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Elephants in Perthshire


John Higgon discusses the way in which the Scottish Government manages public consultation on its flawed gender identity service model.



The Scottish Government is consulting on standards for gender identity healthcare services, but they are being highly selective about which standards they are seeking comments on.  It is as if they had decided for some strange reason to introduce elephants to Perthshire, and are now asking for the public’s views solely on what the elephants should be fed, rather than whether it is a good idea to have elephants roaming around in Perthshire. 


For example, the consultation seeks the public’s views on ‘staff education and training’, but ‘specific treatment and therapy options or clinical pathways’ are beyond the bounds of the consultation.  You might think that staff education and training cannot really be split off from specific treatment and therapy options.  After all, healthcare services usually provide evidence-based interventions by means of staff that are trained to deliver those interventions.  How can you train staff when you don’t know what you should be training them to do?  But this is the Alice In Wonderland world of trans healthcare, where usual rules don’t apply.  Take, for example, what counts as evidence for the development group:


“Evidence base A systematic review of the literature was carried out using an explicit search strategy devised by an Evidence and Information Scientist from the Research and Information Service. Databases searched include Medline, Embase, Cinahl, PsycINFO and the Cochrane Library. The year range covered was 2012-2022. Internet searches were carried out on various websites.”


All very well and good, you might think.  A properly qualified scientist has conducted a search of academic and clinical databases looking for high-quality peer-reviewed evidence relating to the issue under development. But just when you were beginning to have some confidence in the process, you learn that “the main searches were supplemented by material identified by individual members of the development group”.  Straightaway, then, we have two kinds of information that the group is looking at – first, the peer-reviewed information from the scientific databases where academic and clinical journals are housed, and second, well, who knows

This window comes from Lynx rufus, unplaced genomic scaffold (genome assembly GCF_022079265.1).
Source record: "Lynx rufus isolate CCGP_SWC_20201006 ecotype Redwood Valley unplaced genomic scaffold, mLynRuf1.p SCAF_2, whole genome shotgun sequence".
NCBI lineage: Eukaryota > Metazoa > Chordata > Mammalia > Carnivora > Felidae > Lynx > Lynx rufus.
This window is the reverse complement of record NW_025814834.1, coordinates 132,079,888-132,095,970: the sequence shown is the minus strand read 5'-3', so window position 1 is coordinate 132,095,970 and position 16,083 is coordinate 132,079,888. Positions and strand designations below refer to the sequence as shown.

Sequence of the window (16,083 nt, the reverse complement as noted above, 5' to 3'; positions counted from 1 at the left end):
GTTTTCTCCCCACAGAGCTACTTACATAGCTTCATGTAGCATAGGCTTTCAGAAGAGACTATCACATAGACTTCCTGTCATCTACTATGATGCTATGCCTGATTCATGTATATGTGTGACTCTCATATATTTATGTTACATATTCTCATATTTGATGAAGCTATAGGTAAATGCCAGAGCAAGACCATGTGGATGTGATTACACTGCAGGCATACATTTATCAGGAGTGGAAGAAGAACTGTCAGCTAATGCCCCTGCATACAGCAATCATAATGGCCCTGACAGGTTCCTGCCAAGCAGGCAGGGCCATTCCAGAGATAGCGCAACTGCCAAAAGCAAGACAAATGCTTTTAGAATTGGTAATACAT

There are eight standard areas.  These are:


·      shared and supported decision making 

·      reducing inequalities in gender identity healthcare and services

·      access to gender identity healthcare

·      collaborative leadership and governance

·      staff training and support

·      referral into specialist gender identity services

·      gender identity services for young people

·      assessment and care planning

 

 

Under Standard 1 - shared and supported decision-making - we are told that people should be “supported to make informed and shared decisions about their care”.  Yet, we know that the evidence in many areas of gender healthcare is lacking.  How, then, can anyone make an informed decision regarding their care?  Helpfully, the draft standards remind us that “all people should be recognized as experts in their own care”.  We’re all experts now, so who needs evidence?  Later in this standard, service users are to be “recognised and respected as experts in their care, needs and preferences”.  There are significant risks, we think, in conflating care, needs and preferences in this way, and in assuming that a patient is equally expert in all three.